Sunday, July 06, 2008

HurdAudio Rotation: Commingling Creative Forces

Ludwig van Beethoven: The Complete Quartets, volume VII. Recorded in 1986/1985. Delos: DE 3037.

The Orford String Quartet:
Andrew Dawes: violin
Kenneth Perkins: violin
Terence Helmer: viola
Denis Brott: cello

String Quartet in C Minor, Op 18, No. 4
String Quartet in A Minor, Op. 132

Juxtaposing the early Beethoven against the late Beethoven like this is like a game of Hadyn seek. The Opus 18 offering a masterful take on the late Classical aesthetic as learned and absorbed from Beethoven's teacher Joseph Hadyn. The Opus 132 then offers a five-movement lesson in the early Romantic aesthetic of searching for expressive results from Beethoven's mature sensibilities as he allows his ideas and variations plenty of room to stretch out. Not only a glimpse of the Romantic Era just being ushered in by the great master, but in the long "Molto Adagio" movement one can catch an aural glimpse of the musical textures that would form in Beethoven's wake.

Albert Ayler: Holy Ghost (box set) [disc 6]. 2004. Revenant Records: RVN 213.

Albert Ayler Quintet - June 30/July 1, 1967 @ Freebody Park, Newport, Rhode Island
Albert Ayler: tenor saxophone, soprano saxophone, alto saxophone, vocals
Don Ayler: trumpet
Michel Samson: violin
Bill Folwell: bass
Milford Graves: drums

Albert Ayler Quartet - July 21, 1967 @ John Coltrane's funeral, St. Peter's Lutheran Church, New York City
Albert Ayler: tenor saxophone, vocals
Don Ayler: trumpet
Richard Davis: bass
Milford Graves: drums

Pharoah Sanders Ensemble - January 21, 1968 @ Renaissance Ballroom, New York City
Pharoah Sanders: tenor saxophone
Chris Capers: trumpet
unknown: alto saxophone
Alber Ayler: tenor saxophone
unknown: tenor saxophone
Dave Burrell: piano
Sirone: bass
Roger Blank: drums

Albert Ayler studio sessions - late August, 1968, New York City
Albert Ayler: tenor saxophone, vocals, solo recitation
Call Cobbs: piano, rocksichord
Bill Folwell: electric bass
Bernard Purdie: drums
Mary Parks: vocals, tambourine
Vivian Bostic: vocals

Disc 6 from the Holy Ghost collection is a juxtaposition of odds and ends from Ayler's all too brief career. The quintet from the summer of 1967 in Freebody Park is burning with every vitality that makes Ayler's music and performances so intoxicating. The layer of Michel Samson on violin is particularly engaging and the production values for this incredible set is a gift to Ayler fans. The cavernous sounds of the quartet performance at John Coltrane's funeral does little to obscure the genuine sense of love and loss expressed for the sad, solemn occasion. The Pharoah Sanders material is a pleasant odyssey through many familiar Sander's compositions captured in a rough recording of a live performance. Then there are the demo takes from the Mary Parks collaborations from Ayler's New Grass era. The exuberant honesty that marks all of Ayler's music is no less in these blues and rock forays, it's just hard to love them as much as his fire breathing avant jazz material.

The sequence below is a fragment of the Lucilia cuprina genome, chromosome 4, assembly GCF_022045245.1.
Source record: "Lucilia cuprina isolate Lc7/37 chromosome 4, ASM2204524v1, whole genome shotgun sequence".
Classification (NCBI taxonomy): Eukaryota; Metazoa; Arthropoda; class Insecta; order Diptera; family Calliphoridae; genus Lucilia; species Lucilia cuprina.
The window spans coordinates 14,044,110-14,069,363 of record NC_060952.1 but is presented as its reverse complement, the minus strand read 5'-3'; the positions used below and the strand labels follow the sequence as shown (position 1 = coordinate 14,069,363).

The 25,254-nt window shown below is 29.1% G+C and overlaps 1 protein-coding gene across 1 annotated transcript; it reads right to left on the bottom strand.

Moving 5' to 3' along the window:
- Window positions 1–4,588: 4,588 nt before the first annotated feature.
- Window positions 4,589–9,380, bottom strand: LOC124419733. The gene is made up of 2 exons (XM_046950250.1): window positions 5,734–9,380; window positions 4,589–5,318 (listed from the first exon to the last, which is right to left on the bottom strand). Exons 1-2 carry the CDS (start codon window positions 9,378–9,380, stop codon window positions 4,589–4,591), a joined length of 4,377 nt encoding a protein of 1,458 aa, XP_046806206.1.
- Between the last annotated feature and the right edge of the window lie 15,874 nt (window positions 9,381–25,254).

Cristian Amigo: Kingdom of Jones. 2007. Innova: 671.

Cristian Amigo: acoustic guitars, electric guitars, lap steel, prepared tiple, pianos, synthesizers, beats, loops, processes, programming, soda cans and miscellaneous percussion, soundscapes, voice, lyrics
Guillermo Cardenas: percussion
Alain Berge: drums
Randy Woolf: turntable
Guy Kaye: synthesizer, filters
Wojciech Kosma: samples
Philip Blackburn: samples
Jeff Schwartz: bass
David Martinelli: drums
Andy Connell: clarinet
Robert Reigle: alto saxophone
Jonathan Grasse: electric guitar
Manoocher Sadeghi: santur
Nikos Brisco: guitar, Tibetan prayer bowl
Michael John Garces: lyrics

Like Beethoven and Ayler, Amigo is another composer displaying contrasting impulses on a single disc. This time it's by design. In the 21st century it's less of a sin to pull from eclectic influences and arrive at multiple destinations. Amigo even goes so far as to advocate listening to this disc as three discreet parts as opposed to a single sitting. Having just taken this music in via the discouraged "single sitting" method I hear these three parts as an arc of commingling forces. The middle "war" material provides a much appreciated release when contrasted against the taut, beautiful playing of the first and third sections.

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